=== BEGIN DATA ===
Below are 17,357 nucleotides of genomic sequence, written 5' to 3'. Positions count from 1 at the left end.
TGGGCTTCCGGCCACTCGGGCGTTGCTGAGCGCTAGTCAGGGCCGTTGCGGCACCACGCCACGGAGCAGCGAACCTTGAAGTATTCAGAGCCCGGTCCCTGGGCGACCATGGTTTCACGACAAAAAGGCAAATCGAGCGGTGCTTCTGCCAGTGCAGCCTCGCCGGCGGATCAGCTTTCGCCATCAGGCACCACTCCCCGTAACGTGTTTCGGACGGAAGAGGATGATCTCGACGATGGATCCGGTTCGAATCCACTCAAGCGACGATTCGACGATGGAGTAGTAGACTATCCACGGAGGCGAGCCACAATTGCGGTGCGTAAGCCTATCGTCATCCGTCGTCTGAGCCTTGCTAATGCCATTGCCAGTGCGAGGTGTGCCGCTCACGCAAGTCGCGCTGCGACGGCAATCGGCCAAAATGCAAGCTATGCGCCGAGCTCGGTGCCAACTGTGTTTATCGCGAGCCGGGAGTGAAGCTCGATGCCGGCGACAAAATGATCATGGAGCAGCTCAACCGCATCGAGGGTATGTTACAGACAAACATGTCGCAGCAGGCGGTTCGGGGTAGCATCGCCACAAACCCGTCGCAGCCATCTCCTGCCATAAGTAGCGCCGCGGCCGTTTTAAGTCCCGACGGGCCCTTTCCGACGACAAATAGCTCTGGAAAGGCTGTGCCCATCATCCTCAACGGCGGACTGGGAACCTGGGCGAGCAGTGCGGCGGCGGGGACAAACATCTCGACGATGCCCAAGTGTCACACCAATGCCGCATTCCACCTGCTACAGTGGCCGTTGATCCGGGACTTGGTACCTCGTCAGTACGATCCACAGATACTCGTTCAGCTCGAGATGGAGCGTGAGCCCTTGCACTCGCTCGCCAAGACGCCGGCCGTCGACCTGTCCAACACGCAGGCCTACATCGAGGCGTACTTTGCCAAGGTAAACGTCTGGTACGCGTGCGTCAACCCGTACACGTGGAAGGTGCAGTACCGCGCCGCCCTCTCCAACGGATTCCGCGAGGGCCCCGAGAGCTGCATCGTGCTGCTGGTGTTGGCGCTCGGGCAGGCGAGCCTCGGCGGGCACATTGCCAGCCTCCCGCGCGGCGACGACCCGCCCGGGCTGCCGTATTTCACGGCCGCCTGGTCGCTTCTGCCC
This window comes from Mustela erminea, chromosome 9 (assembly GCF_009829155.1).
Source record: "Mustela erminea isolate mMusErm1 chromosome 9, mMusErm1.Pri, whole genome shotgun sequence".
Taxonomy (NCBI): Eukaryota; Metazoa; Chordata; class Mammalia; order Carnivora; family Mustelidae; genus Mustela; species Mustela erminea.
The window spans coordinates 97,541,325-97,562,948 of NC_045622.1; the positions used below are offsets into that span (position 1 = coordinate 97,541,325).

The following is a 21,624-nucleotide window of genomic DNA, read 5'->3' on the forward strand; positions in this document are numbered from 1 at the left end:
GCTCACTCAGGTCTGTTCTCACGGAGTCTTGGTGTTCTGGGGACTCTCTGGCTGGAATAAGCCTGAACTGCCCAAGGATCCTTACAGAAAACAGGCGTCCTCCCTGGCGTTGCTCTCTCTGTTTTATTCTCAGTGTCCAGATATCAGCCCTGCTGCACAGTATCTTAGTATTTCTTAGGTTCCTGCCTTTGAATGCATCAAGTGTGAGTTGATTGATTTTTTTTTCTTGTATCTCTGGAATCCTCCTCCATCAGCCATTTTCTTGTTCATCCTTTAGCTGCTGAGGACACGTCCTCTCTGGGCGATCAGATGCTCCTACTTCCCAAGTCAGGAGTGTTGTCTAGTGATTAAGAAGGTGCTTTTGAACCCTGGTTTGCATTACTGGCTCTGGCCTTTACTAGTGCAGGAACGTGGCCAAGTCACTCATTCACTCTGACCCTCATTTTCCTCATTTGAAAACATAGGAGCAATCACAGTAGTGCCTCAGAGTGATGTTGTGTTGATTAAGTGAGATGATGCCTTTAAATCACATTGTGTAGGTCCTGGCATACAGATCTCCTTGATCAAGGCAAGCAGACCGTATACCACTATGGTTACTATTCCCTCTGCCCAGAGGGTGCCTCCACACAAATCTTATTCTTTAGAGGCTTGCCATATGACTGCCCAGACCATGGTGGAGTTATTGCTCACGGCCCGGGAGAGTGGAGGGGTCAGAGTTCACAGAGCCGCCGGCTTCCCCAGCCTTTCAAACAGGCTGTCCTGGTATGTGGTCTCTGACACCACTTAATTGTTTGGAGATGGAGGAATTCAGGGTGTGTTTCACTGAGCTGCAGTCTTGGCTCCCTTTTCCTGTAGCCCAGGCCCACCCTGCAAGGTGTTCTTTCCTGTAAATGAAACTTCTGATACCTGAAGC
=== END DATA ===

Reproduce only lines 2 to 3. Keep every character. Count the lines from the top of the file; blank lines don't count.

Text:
TGGGCTTCCGGCCACTCGGGCGTTGCTGAGCGCTAGTCAGGGCCGTTGCGGCACCACGCCACGGAGCAGCGAACCTTGAAGTATTCAGAGCCCGGTCCCTGGGCGACCATGGTTTCACGACAAAAAGGCAAATCGAGCGGTGCTTCTGCCAGTGCAGCCTCGCCGGCGGATCAGCTTTCGCCATCAGGCACCACTCCCCGTAACGTGTTTCGGACGGAAGAGGATGATCTCGACGATGGATCCGGTTCGAATCCACTCAAGCGACGATTCGACGATGGAGTAGTAGACTATCCACGGAGGCGAGCCACAATTGCGGTGCGTAAGCCTATCGTCATCCGTCGTCTGAGCCTTGCTAATGCCATTGCCAGTGCGAGGTGTGCCGCTCACGCAAGTCGCGCTGCGACGGCAATCGGCCAAAATGCAAGCTATGCGCCGAGCTCGGTGCCAACTGTGTTTATCGCGAGCCGGGAGTGAAGCTCGATGCCGGCGACAAAATGATCATGGAGCAGCTCAACCGCATCGAGGGTATGTTACAGACAAACATGTCGCAGCAGGCGGTTCGGGGTAGCATCGCCACAAACCCGTCGCAGCCATCTCCTGCCATAAGTAGCGCCGCGGCCGTTTTAAGTCCCGACGGGCCCTTTCCGACGACAAATAGCTCTGGAAAGGCTGTGCCCATCATCCTCAACGGCGGACTGGGAACCTGGGCGAGCAGTGCGGCGGCGGGGACAAACATCTCGACGATGCCCAAGTGTCACACCAATGCCGCATTCCACCTGCTACAGTGGCCGTTGATCCGGGACTTGGTACCTCGTCAGTACGATCCACAGATACTCGTTCAGCTCGAGATGGAGCGTGAGCCCTTGCACTCGCTCGCCAAGACGCCGGCCGTCGACCTGTCCAACACGCAGGCCTACATCGAGGCGTACTTTGCCAAGGTAAACGTCTGGTACGCGTGCGTCAACCCGTACACGTGGAAGGTGCAGTACCGCGCCGCCCTCTCCAACGGATTCCGCGAGGGCCCCGAGAGCTGCATCGTGCTGCTGGTGTTGGCGCTCGGGCAGGCGAGCCTCGGCGGGCACATTGCCAGCCTCCCGCGCGGCGACGACCCGCCCGGGCTGCCGTATTTCACGGCCGCCTGGTCGCTTCTGCCC
This window comes from Mustela erminea, chromosome 9 (assembly GCF_009829155.1).